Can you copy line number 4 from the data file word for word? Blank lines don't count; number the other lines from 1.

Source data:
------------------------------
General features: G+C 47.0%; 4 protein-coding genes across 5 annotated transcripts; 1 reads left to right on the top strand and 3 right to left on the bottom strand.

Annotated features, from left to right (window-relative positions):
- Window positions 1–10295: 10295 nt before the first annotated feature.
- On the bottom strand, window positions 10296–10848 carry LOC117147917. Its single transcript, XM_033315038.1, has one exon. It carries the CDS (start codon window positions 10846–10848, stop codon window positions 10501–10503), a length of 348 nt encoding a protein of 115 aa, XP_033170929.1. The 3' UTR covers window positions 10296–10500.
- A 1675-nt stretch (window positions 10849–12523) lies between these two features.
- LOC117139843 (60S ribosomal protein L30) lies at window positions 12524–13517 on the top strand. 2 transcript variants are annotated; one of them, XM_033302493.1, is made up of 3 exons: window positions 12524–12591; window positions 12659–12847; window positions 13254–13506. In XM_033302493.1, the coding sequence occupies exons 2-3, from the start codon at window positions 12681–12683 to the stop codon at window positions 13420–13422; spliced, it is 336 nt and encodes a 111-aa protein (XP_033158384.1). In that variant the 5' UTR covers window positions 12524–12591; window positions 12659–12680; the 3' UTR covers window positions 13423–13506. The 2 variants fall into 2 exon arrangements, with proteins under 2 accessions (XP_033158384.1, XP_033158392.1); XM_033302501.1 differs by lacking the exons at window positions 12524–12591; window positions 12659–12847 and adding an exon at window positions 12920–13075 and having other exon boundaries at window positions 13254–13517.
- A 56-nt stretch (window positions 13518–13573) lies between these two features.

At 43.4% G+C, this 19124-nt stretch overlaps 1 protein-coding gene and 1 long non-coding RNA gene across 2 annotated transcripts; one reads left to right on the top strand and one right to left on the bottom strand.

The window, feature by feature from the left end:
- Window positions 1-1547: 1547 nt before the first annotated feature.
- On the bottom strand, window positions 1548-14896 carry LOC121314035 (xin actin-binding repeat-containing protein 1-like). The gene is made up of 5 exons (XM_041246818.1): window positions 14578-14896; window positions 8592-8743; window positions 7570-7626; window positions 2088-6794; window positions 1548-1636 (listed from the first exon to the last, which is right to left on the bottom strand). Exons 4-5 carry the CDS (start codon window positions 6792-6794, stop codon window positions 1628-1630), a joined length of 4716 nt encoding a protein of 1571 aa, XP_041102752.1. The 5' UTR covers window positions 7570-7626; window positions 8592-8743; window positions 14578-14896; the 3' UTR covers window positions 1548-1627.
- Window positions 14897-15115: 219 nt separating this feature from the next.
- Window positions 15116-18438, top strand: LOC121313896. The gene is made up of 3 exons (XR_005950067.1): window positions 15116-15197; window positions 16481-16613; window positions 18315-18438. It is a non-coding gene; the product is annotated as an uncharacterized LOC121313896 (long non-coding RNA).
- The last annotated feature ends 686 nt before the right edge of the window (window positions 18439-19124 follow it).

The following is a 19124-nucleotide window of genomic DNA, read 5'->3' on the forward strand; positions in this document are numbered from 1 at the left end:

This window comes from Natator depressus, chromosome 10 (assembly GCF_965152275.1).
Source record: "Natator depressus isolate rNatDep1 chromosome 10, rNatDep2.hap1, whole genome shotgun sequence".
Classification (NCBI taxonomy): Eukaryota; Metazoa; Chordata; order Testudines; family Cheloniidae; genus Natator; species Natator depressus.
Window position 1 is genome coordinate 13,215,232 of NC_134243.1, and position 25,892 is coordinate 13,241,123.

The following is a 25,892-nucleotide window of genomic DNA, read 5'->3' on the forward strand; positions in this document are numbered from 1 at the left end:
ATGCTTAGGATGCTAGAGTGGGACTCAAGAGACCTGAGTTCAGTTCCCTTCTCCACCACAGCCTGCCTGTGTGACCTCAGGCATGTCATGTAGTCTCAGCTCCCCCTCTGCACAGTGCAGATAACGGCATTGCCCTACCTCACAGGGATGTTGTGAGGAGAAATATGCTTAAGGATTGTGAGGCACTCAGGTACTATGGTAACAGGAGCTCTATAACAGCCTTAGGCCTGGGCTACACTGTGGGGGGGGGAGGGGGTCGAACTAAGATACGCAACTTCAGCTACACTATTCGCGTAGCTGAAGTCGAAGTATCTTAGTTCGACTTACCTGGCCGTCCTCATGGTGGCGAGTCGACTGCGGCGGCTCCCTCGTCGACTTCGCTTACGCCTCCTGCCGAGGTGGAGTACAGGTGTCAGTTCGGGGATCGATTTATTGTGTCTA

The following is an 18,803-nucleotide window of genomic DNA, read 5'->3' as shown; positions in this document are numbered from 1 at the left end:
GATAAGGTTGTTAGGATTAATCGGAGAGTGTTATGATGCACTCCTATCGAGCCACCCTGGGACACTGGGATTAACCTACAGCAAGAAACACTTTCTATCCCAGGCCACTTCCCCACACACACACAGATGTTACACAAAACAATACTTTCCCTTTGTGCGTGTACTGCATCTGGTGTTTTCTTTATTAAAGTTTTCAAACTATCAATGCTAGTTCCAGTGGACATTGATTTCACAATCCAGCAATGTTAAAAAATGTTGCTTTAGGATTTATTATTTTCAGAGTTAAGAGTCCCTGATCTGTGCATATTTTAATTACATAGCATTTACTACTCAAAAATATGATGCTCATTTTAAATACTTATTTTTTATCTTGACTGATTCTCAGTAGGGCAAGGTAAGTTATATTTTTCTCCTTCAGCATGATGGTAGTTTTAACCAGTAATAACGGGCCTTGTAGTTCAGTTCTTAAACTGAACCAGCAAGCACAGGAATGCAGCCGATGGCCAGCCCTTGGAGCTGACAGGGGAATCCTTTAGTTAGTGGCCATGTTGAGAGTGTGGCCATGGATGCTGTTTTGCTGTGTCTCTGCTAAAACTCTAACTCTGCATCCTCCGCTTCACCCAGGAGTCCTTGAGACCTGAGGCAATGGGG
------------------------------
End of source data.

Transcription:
- On the bottom strand, window positions 10296–10848 carry LOC117147917. Its single transcript, XM_033315038.1, has one exon. It carries the CDS (start codon window positions 10846–10848, stop codon window positions 10501–10503), a length of 348 nt encoding a protein of 115 aa, XP_033170929.1. The 3' UTR covers window positions 10296–10500.